During the past week, I finally had a feeling that water conditions were going to allow better fishing because the overnight low temperatures were steadily climbing.  This had to make fish more active and aggressive, I hoped.  I returned to the pond after work on Thursday night with hopes to turn my luck around here.  The redears were again willing to eat a well-placed dry fly, but the bass were still not cooperating.  Near dark, things changed dramatically.  I had switched to an articulated streamer imitating a sunfish when I made a mid-length cast from a beaver lodge along some heavy cover near the shore.  The take was violent, hard, and I strip-set hard.  There was plenty of cover nearby for the bass to dive into, but I gave the fish no line and hoped the 12lb Trilene Big Game tippet would hold.  The fight was actually short and I got my hand in its jaws when the fish was still pretty green, and it thrashed my thumb pretty hard.  Finally, though, I had victory over one of the behemoths of this little secluded pond.  

My personal best largemouth had been 21", a fish that I landed a little less than a year ago in a different public pond in the area.  This fish went 22.5", eclipsing my personal best.  Late last fall I had purchased a new streamer rod, a Moonshine Outcast 9' 6wt, and this was just the second fish I have landed on the new rig.  The rod has performed great and had plenty of backbone to keep this fish from getting me into trouble.  What a way to break in a new rod!  I didn't even attempt another cast that night.  I released the big girl back to her haunt and headed for the car satisfied.  Until next time, Miss Piggy.

Wednesday, April 11, 2018

Why Ultralight Fly Fishing?

If I am going to be perfectly honest, my early beliefs on tiny fly rods was that there was a very limited place for them in fly fishing.  Several years ago, I recall a fellow Ohioan posting on a message board about the joys of fishing light rods for smallmouth bass and other hard-fighting species and I stopped just short of calling him an idiot.  I think.  I have since apologized, personally, to this individual.  My eyes were opened to the true capabilities of fly rods 3wt and smaller by...shocker...experience using them.  Roughly four years ago I made the most impactful purchase of my fly fishing life: a TFO Finesse 1wt rod with matching TFO BVK Click reel.  My intentions were simply to use it for small stream trout and panfish.  Those intentions changed after a few incidental catches of other non-target species that showed me how capable that little fly rod truly was.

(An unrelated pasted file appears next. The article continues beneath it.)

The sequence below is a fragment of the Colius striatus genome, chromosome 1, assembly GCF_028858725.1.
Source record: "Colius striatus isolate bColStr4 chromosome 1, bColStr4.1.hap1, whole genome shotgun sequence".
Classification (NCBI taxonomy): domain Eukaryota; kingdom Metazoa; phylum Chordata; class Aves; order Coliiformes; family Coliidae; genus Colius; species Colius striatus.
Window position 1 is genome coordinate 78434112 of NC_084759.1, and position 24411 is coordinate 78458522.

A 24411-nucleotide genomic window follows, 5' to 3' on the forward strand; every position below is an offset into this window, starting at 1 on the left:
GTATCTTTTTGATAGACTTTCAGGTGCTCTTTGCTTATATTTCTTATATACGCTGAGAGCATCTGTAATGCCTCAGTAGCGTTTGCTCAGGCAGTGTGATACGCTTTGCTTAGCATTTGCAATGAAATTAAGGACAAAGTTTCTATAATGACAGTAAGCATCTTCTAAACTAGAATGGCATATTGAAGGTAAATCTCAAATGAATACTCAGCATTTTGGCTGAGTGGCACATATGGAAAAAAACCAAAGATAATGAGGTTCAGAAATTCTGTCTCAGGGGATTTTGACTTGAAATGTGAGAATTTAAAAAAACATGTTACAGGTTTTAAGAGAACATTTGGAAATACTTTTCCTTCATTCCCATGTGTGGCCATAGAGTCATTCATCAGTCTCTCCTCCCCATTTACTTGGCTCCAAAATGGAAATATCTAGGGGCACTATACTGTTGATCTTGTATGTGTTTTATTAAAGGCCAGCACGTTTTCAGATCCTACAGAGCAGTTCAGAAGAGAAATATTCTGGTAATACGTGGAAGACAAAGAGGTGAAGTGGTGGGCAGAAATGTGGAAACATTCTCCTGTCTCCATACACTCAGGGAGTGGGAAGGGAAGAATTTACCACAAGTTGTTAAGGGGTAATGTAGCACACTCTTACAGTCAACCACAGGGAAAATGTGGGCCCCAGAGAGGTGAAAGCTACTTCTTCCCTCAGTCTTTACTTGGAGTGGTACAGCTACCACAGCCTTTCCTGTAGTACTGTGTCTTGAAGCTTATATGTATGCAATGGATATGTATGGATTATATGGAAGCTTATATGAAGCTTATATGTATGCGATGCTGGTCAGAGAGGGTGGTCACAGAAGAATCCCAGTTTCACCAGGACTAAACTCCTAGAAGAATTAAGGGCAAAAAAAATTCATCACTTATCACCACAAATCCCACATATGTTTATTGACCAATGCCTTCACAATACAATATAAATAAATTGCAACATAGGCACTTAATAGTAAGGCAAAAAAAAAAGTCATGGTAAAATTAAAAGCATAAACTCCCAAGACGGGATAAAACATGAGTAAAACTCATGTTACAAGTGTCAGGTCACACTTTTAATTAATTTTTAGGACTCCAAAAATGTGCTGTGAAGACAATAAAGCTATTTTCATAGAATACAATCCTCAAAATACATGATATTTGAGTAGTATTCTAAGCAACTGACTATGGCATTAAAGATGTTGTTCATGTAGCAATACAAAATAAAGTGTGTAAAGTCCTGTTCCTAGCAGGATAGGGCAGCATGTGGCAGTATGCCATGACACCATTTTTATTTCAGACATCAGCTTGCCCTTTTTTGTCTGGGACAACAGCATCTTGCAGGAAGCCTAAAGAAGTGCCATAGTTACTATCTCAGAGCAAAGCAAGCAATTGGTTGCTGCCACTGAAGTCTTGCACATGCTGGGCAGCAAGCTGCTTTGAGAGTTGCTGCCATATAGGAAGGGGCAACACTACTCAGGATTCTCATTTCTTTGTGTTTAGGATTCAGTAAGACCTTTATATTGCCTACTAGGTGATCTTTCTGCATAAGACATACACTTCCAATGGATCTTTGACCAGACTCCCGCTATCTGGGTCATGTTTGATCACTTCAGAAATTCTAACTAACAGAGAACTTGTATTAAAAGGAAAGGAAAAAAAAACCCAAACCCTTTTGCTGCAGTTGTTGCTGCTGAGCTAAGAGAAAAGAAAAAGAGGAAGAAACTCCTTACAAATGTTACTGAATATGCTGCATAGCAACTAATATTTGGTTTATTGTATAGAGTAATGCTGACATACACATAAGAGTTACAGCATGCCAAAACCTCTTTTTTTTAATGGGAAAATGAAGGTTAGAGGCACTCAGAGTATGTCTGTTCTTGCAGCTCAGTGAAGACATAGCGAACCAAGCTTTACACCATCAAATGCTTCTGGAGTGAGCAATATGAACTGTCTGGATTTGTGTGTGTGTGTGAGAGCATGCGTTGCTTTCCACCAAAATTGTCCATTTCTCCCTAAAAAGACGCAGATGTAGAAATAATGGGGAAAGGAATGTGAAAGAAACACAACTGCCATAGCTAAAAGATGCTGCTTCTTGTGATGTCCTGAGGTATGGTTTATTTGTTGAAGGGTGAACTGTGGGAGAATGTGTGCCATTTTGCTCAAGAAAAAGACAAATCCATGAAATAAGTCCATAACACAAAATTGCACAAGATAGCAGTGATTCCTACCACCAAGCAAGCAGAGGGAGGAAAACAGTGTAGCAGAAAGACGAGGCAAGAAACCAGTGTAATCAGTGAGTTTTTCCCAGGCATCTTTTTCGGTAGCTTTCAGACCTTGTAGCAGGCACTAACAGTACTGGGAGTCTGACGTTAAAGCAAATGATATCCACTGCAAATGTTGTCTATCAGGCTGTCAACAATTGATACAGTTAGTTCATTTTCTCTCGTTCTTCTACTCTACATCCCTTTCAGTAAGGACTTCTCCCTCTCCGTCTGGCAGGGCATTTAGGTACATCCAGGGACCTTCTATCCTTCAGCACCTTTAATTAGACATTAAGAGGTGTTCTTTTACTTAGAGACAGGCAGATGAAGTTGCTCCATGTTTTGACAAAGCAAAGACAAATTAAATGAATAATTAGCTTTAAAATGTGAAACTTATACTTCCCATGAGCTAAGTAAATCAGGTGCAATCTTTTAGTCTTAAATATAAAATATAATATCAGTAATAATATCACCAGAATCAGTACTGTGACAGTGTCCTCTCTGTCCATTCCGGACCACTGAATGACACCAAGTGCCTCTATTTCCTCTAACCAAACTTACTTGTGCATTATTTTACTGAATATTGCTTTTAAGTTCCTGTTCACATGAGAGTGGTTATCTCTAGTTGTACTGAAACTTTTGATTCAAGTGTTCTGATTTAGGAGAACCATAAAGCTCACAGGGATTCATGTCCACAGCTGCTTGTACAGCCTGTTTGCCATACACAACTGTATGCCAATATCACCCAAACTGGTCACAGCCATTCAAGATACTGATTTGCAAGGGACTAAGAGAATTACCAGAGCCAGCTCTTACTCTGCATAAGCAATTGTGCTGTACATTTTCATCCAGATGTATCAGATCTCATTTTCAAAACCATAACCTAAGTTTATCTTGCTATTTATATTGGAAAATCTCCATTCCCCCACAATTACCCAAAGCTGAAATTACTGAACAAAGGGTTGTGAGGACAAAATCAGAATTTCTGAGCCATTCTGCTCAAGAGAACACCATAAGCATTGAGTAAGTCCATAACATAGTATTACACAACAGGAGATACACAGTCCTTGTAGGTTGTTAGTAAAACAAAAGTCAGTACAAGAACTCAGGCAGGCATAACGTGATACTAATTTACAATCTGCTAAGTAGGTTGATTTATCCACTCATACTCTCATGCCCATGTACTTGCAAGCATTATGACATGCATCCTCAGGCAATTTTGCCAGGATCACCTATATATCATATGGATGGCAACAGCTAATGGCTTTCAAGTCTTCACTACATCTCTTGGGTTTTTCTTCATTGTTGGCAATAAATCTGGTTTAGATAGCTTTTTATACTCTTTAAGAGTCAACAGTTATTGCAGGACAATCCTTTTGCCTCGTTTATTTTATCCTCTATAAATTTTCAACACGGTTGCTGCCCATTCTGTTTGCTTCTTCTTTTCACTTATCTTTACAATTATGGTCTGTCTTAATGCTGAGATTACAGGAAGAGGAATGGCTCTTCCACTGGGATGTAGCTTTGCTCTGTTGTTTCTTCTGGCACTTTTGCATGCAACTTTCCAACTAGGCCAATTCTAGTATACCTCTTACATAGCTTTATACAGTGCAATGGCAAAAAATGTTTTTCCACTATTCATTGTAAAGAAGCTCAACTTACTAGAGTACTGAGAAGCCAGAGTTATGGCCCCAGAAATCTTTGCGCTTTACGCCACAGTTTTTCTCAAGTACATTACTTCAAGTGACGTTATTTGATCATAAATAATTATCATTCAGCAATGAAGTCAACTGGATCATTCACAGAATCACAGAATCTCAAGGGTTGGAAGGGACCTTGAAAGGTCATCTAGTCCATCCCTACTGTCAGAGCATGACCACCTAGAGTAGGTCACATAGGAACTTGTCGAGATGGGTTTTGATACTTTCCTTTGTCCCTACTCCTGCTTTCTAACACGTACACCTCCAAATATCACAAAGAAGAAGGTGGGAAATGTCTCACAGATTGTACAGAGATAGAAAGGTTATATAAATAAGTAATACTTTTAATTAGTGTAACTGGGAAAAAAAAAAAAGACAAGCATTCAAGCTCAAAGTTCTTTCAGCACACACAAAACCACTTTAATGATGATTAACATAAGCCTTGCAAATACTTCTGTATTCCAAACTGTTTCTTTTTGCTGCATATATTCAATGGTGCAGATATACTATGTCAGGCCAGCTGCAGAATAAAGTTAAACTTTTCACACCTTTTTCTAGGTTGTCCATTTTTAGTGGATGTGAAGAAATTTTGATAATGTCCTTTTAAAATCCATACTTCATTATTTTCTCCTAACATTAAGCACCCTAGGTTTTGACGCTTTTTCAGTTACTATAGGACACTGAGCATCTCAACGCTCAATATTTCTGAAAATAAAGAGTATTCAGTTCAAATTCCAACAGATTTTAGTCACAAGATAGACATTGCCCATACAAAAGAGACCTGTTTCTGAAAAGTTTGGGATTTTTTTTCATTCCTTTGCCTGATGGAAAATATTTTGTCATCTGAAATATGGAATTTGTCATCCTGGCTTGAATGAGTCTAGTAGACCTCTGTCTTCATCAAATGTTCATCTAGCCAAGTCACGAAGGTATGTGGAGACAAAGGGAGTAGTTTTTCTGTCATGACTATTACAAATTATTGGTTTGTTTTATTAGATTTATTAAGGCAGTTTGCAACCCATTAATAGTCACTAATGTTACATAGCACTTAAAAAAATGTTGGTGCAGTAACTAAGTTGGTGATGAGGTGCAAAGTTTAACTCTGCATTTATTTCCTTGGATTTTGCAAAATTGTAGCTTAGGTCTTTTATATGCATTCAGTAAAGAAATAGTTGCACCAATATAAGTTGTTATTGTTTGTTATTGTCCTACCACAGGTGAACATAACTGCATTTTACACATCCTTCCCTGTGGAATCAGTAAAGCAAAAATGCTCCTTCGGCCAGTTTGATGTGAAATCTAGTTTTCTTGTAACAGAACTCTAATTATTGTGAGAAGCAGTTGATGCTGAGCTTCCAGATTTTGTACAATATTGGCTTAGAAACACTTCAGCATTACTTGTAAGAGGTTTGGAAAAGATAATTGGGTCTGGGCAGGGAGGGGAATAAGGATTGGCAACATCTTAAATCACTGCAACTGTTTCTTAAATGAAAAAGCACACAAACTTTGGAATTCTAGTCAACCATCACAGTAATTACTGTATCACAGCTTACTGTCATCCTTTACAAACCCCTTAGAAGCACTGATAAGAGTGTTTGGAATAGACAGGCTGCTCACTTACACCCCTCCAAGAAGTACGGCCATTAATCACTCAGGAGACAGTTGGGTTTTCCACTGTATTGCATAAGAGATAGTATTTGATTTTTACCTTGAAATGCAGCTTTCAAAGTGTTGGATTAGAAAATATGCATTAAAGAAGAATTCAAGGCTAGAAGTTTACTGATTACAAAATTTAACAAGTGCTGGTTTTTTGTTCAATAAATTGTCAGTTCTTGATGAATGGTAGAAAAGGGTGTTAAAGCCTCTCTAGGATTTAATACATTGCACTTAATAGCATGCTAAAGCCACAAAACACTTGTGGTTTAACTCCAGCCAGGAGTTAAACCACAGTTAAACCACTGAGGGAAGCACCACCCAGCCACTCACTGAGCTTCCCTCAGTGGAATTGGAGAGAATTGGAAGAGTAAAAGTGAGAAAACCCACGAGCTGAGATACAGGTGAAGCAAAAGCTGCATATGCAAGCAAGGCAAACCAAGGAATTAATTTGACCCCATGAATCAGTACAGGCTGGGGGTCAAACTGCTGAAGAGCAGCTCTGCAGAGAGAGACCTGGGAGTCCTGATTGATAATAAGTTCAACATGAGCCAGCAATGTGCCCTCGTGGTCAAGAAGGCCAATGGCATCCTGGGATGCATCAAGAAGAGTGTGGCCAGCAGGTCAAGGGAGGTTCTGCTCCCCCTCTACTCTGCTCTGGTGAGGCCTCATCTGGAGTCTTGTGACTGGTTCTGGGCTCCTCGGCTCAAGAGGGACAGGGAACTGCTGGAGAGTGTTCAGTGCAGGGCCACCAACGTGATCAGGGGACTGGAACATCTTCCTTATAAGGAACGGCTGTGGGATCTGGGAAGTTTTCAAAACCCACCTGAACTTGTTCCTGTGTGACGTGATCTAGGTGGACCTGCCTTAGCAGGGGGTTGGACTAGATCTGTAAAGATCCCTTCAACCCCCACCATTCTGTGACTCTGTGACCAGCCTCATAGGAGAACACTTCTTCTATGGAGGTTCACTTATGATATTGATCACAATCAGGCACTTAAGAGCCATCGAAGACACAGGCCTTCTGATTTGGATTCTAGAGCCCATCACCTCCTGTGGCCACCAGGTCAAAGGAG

In my experience, the great equalizer in utilizing a small rod like the Finesse 1wt is tippet size.  The biggest obstacle, on the other hand, is wind.  Heavy winds make casting a light rod much more difficult.  My first few trips carrying this rod in a small stream known to have some good-sized carp mixed in with the bass, I strictly avoided the urge to cast at them.  I was confident I could get them to eat, I had no belief I could land one.  It had simply never occurred to me just how much heat could be put on a fish using 4x sized tippet.  4x is not overkill on a 1wt, but at the same time is not really underkill on something like a typical Ohio largemouth or smallmouth bass.  It's a happy medium.  The individual fish that first opened my eyes was this dandy SC largemouth that ate a size 6 Murdich Minnow in plain sight right in front of me.  It was a chance encounter while I was picking off coppernose bluegills.  I happened to have the small streamer in my box, thought "Why not give it shot," and look at how it turned out.